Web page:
Kudos to the VaCU

I’ve been a customer at the Virginia Credit Union for some time, especially for the period awhile back when their CD rates were competitive.

From time to time they offer free document shredding at their Boulders location.  We’ve been frustrated there in the past when the line of cars reached out onto Jahnke Rd.

Disdaining the lessons of the past, we drove there about 08:40 this morning, expecting to wait in line until the 09:00 opening.  We were surprised to find them open early, with two lines and four shredding trucks.  We left our bag of old documents and were gone in a few moments.  Indeed, when we drove past an hour or so later there still was no line visible from Boulders Pkwy.

All Glory to the VaCU, especially to the person there who decided to improve this helpful public service.

Now, if they’ll just bump their 60 month CD rate to match, or even come a bit closer to matching, their online competitors . . .

The Insecure Defending the Unspeakable

It looks like I’m being sued.

Yesterday I received by email a “Petition for Injunction” for VEA and others against VDOE, Brian Davison, and me.  The Petition asks the Richmond Circuit Court to enjoin VDOE from releasing SGP and related data and to prohibit Brian and me from using such data.

Well, as to the name of the court I’m being unduly kind: The Petition is addressed to “The Circuit Court for the City of Richmond” (emphasis supplied).  There is no such court.  By statute, our circuit court is “The Circuit Court of the City of Richmond” (emphasis supplied again).  So, the Petition, if it is genuine, demonstrates at the top of the first page the ignorance of the VEA’s lawyer.

The body of the Petition, entirely aside from any legal merit (actually, lack thereof), illuminates the unfortunate truth that VEA is more interested in protecting incompetent teachers than in furthering the educations of Virginia’s schoolchildren.

Then, at the bottom, the Petition carries a signature block that begins:

Dena Rosenkrantz, Esquire (VSB#28667)
Legal Services Director

Of course, “Esquire” is a courtesy title, mostly applied to lawyers.  So we have Ms. Rosenkrantz stroking herself with a courtesy title.  As well, the “Esquire” is redundant: The Virginia State Bar number, required by Supreme Court Rule 1:4(l), tells us she is a lawyer.

It’s hard to imagine a lawyer with an ego so shrunken that she feels a need to be courteous to herself and to tell us she is a lawyer lawyer.  But it seems the VEA has found one.

Indeed, it looks like there’s an epidemic of insecurity over there.  The signature block of the purported law clerk who sent the email starts: “Catherine A. Lee, JD.” Really!  A law clerk who feels the need to tell us she has a law degree.  Remarkably, she didn’t attach a law school transcript to show how smart she is or a picture to show how pretty.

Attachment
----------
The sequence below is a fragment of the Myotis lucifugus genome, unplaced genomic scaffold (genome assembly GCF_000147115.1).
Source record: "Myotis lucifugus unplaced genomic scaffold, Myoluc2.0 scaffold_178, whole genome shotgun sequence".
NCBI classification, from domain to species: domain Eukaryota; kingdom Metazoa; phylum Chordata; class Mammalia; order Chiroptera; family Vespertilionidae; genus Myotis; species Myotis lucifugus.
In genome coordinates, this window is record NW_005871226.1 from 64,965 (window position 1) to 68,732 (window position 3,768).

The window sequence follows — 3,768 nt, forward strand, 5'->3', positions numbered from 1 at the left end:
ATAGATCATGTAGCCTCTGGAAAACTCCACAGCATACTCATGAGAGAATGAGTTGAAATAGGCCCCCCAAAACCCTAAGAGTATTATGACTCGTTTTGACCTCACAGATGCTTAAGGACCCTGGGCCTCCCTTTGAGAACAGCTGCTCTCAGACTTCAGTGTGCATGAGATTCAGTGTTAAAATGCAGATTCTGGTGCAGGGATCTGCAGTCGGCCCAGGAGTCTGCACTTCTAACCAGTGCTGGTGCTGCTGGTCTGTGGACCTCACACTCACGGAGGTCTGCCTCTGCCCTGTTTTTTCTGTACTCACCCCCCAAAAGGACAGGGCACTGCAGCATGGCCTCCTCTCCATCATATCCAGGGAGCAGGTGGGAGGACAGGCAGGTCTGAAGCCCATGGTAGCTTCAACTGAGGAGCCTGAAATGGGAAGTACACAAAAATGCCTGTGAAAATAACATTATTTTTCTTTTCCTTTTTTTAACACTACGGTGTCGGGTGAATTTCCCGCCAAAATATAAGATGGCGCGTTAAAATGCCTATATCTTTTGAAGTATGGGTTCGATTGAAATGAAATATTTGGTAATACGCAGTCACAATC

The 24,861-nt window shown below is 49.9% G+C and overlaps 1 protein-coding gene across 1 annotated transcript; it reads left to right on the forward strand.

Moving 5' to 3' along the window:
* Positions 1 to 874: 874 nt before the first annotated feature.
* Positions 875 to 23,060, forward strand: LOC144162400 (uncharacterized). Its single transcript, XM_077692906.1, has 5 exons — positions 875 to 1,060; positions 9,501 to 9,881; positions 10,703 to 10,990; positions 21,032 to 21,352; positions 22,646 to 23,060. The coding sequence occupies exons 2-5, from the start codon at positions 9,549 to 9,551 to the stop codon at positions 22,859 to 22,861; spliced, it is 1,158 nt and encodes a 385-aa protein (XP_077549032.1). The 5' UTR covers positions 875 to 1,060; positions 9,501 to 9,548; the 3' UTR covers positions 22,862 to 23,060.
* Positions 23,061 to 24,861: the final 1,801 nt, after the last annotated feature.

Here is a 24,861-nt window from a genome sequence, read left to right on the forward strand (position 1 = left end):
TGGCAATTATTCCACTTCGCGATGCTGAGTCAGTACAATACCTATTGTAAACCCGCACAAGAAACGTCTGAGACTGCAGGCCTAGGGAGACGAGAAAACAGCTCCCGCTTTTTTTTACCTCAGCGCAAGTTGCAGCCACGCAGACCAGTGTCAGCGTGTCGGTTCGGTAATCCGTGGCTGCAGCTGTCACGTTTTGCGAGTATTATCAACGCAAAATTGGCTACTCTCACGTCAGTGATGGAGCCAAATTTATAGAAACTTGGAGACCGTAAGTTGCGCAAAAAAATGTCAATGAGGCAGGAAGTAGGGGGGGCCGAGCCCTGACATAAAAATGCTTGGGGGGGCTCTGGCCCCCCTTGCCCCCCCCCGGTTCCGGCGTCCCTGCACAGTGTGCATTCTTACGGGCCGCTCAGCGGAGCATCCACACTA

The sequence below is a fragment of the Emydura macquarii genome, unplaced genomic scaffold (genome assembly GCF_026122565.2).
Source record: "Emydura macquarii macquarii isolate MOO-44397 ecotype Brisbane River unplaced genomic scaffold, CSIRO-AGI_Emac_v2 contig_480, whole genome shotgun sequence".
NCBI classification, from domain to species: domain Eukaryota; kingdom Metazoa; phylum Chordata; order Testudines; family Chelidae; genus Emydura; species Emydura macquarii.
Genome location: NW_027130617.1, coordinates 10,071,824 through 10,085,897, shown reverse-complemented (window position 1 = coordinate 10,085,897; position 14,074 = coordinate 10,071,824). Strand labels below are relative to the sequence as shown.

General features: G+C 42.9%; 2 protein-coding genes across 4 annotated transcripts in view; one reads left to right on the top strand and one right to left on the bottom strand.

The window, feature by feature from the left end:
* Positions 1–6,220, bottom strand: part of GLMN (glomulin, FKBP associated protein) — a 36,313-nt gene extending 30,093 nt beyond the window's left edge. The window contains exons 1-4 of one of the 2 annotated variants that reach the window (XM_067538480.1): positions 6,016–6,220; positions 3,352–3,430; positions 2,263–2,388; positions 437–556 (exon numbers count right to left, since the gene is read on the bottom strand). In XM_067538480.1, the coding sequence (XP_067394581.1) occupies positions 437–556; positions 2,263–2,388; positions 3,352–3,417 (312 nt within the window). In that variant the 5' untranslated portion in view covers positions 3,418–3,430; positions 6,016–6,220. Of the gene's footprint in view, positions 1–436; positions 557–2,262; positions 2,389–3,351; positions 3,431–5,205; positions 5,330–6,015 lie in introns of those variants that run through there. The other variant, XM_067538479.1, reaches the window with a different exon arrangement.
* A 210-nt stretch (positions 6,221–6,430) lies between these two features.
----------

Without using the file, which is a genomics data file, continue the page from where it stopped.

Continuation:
Let’s hope this Petition is not a prank and that it will be filed at the courthouse and served on Brian and me.  Dealing with a lawyer at that level of ignorance and with that defect of ego, who is attempting to keep Virginia’s parents from knowing whether their kid is being damaged by an incompetent teacher, should be good fun.

Moreover, VDOE’s lawyer is a competent and affable fellow.  To the extent he is on Brian’s and my side, or even to the extent he isn’t, those qualities will enhance the enjoyment.


P.S.: I have created a new email account for this litigation: 4students_unlikeVEA@outlook.com.  If you know where and what the Richmond plaintiff, Bradley Mock, teaches or whether he is the same “Bradley Mock” who studied “Hip Hop Culture” at VCU, please do use it to send me an email.

Board of “Education” Ongoing Malfeasance

As I pointed out two days ago, the Board of Education has the duty and authority “to see that the [mandatory attendance laws] are properly enforced throughout the Commonwealth.”  Yet the Board does not even collect information to allow it to assess school or division compliance with the law.

The Board first announced a truancy rulemaking on July 22, 2010; it still is without a regulation.

The most recent proposal was on the April 28 agenda but, come the meeting, the matter was “withdrawn” [see the video at 3:17:38].

Of course, I filed a Freedom of Information Act request for the paperwork undergirding the withdrawal.  Melissa Luchau, the Director of Board Relations for VDOE, responded:

There are no records responsive to your request.

The item was withdrawn from the agenda because the staff with expertise in this area were unable to attend the Board meeting due to health reasons.

That raises more questions than it answers:

  • Is the VDOE bureaucracy so siloed that only the directly involved “staff” (no telling how many) knows/know about the proposed regulation?
  • In particular, does a regulation go to the Board without the Director of Board Relations and her boss not knowing all about it?
  • Still more particularly, are the Director of Board Relations and her boss too busy to get briefed when it appears that the affected “staff” may not be available?
  • Even more particularly, why is the Board extending, yet again, its tolerance of Richmond’s (and doubtless other divisions’) wholesale violations of the mandatory attendance laws?

Your tax dollars “at work.”

Maggie What?